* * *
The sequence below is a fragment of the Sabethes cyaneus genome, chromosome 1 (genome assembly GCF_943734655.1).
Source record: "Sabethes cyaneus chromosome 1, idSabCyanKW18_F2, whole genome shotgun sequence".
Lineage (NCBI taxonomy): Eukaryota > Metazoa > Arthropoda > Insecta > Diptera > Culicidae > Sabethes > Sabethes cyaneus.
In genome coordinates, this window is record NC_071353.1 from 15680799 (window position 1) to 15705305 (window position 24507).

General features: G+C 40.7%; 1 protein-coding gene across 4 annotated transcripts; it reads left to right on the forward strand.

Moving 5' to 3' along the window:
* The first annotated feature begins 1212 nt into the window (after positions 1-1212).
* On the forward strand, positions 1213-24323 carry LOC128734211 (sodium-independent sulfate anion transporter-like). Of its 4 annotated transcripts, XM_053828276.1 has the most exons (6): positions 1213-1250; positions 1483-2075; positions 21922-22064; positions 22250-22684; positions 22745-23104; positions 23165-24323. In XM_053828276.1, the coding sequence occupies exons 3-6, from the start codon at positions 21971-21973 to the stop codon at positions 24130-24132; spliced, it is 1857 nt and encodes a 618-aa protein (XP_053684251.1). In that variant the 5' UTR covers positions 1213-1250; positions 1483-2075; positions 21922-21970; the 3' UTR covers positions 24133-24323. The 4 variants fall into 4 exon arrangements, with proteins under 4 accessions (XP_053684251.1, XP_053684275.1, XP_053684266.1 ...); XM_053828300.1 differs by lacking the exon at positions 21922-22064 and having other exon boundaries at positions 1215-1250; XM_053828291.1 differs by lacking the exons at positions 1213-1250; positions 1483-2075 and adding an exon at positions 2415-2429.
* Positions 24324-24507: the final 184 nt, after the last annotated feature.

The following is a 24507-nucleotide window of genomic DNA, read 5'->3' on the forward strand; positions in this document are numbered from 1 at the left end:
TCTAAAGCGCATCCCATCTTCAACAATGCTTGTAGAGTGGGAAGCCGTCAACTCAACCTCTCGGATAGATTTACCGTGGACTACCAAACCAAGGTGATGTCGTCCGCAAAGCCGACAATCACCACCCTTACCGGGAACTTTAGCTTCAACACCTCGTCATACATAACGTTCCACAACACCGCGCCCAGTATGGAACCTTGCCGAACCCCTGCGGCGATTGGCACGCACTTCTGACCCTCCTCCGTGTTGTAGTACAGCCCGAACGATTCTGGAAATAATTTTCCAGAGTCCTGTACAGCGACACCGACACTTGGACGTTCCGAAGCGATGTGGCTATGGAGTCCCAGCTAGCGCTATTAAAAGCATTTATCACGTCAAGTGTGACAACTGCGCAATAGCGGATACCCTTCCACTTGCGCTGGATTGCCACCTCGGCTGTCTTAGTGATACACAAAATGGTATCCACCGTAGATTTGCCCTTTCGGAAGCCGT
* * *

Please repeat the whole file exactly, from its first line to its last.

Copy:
The sequence below is a fragment of the Sabethes cyaneus genome, chromosome 1 (genome assembly GCF_943734655.1).
Source record: "Sabethes cyaneus chromosome 1, idSabCyanKW18_F2, whole genome shotgun sequence".
Lineage (NCBI taxonomy): Eukaryota > Metazoa > Arthropoda > Insecta > Diptera > Culicidae > Sabethes > Sabethes cyaneus.
In genome coordinates, this window is record NC_071353.1 from 15680799 (window position 1) to 15705305 (window position 24507).

General features: G+C 40.7%; 1 protein-coding gene across 4 annotated transcripts; it reads left to right on the forward strand.

Moving 5' to 3' along the window:
* The first annotated feature begins 1212 nt into the window (after positions 1-1212).
* On the forward strand, positions 1213-24323 carry LOC128734211 (sodium-independent sulfate anion transporter-like). Of its 4 annotated transcripts, XM_053828276.1 has the most exons (6): positions 1213-1250; positions 1483-2075; positions 21922-22064; positions 22250-22684; positions 22745-23104; positions 23165-24323. In XM_053828276.1, the coding sequence occupies exons 3-6, from the start codon at positions 21971-21973 to the stop codon at positions 24130-24132; spliced, it is 1857 nt and encodes a 618-aa protein (XP_053684251.1). In that variant the 5' UTR covers positions 1213-1250; positions 1483-2075; positions 21922-21970; the 3' UTR covers positions 24133-24323. The 4 variants fall into 4 exon arrangements, with proteins under 4 accessions (XP_053684251.1, XP_053684275.1, XP_053684266.1 ...); XM_053828300.1 differs by lacking the exon at positions 21922-22064 and having other exon boundaries at positions 1215-1250; XM_053828291.1 differs by lacking the exons at positions 1213-1250; positions 1483-2075 and adding an exon at positions 2415-2429.
* Positions 24324-24507: the final 184 nt, after the last annotated feature.

The following is a 24507-nucleotide window of genomic DNA, read 5'->3' on the forward strand; positions in this document are numbered from 1 at the left end:
TCTAAAGCGCATCCCATCTTCAACAATGCTTGTAGAGTGGGAAGCCGTCAACTCAACCTCTCGGATAGATTTACCGTGGACTACCAAACCAAGGTGATGTCGTCCGCAAAGCCGACAATCACCACCCTTACCGGGAACTTTAGCTTCAACACCTCGTCATACATAACGTTCCACAACACCGCGCCCAGTATGGAACCTTGCCGAACCCCTGCGGCGATTGGCACGCACTTCTGACCCTCCTCCGTGTTGTAGTACAGCCCGAACGATTCTGGAAATAATTTTCCAGAGTCCTGTACAGCGACACCGACACTTGGACGTTCCGAAGCGATGTGGCTATGGAGTCCCAGCTAGCGCTATTAAAAGCATTTATCACGTCAAGTGTGACAACTGCGCAATAGCGGATACCCTTCCACTTGCGCTGGATTGCCACCTCGGCTGTCTTAGTGATACACAAAATGGTATCCACCGTAGATTTGCCCTTTCGGAAGCCGT